Battle of wills: A gun shop in Kempton Park. SA’s R8bn-a-year recreational and trophy hunting industry has long opposed the anti-firearm movement, claiming that its members will be most affected by tighter regulations. Picture: SUPPLIED
Battle of wills: A gun shop in Kempton Park. SA’s R8bn-a-year recreational and trophy hunting industry has long opposed the anti-firearm movement, claiming that its members will be most affected by tighter regulations. Picture: SUPPLIED

About 400,000 people are now deemed to be illegal firearm owners following a ruling by the Constitutional Court on Thursday upholding the constitutionality of regular firearms licence renewals.

This means possession of an unlicensed firearm constitutes an offence and is subjected to criminal penalties, Justice Johan Froneman said.

Gun owners with unlicensed firearms must surrender them to the police. SA’s R8bn-a-year recreational and trophy hunting industry has long opposed the anti-firearm movement, saying tighter regulations would affect its members most.

The industry estimates that of the 12,000 game farms in the country, more than 10,000 have a hunting exemption. It expects to have created about 220,000 jobs by 2020.

In a unanimous ruling, the court upheld an appeal by the minister of safety and security by dismissing a high court order which had declared that two sections of the Firearms Control Act of 2000 were unconstitutional. It ruled that gun ownership was not a fundamental right under SA’s Bill of Rights but a privilege regulated by the act.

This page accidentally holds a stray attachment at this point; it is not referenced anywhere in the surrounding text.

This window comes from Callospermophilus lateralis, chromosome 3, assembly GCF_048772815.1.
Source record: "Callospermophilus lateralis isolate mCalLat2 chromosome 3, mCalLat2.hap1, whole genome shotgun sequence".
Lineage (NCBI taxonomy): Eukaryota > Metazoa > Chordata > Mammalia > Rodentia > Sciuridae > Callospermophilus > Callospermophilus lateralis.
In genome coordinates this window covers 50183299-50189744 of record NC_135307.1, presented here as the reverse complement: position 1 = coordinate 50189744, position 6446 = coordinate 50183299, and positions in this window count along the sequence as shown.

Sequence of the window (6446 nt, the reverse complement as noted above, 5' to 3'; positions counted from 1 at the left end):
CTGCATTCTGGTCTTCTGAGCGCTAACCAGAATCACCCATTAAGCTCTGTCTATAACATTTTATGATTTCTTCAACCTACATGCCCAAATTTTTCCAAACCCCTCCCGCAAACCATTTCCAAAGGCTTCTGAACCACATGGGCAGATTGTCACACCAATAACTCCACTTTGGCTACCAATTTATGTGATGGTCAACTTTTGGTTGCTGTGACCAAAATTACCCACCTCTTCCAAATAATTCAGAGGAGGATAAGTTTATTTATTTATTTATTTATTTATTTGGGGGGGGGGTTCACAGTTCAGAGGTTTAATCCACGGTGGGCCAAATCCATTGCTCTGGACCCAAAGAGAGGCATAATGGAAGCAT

In 2016, the Hunters and Game Conservation Association challenged sections 24 and 28 of the Firearms Control Act of 2000, which stipulated that gun owners were required to regularly renew their firearm licences, saying the sections were vague, irrational, breached the right of equality and deprived gun owners of their property. Under the act, gun owners who have not renewed their licences must forfeit their firearms to the state.

Under a previous act, a gun licence lasted a lifetime.

In the judgment, Froneman said the provisions of the new act could not be clearer.

"It is an offence to possess a firearm without a licence obtained in terms of the act. Once one has obtained a licence one needs to renew it at least 90 days before the date of expiry. I can see no legal obstacle to handing the firearm over to the police after termination [of the licence]. The fear that the gun-owner may be liable for prosecution if he takes steps to hand over the unlicensed firearm is overstated," said Froneman.

Lobby group Gun Free SA, acting as a friend of the court, welcomed the ruling, saying that in the context of killings in defensive gun use, the significance of the judgment could not be emphasised enough. It said the court’s affirmation of the act of 2000 brought SA’s gun control regime within an international legal and political gun control framework.

But Gun Free SA director Adèle Kirsten warned that the ruling meant nothing unless the police enforced the law and gun owners complied. "Since 2010 there’s been a steady erosion in the effectiveness of the Firearms Control Act to save lives as a result of actions by the police and gun owners. In a vacuum of leadership, the South African Police Service has consistently failed to enforce the law while many gun owners have sought and exploited loopholes in the law to bypass controls and accumulate guns."

Dries van Coller, the president of the Professional Hunters’ Association of SA, said it had ensured that its members complied with the new law. "But it is a pity that law-abiding citizens are now being criminalised."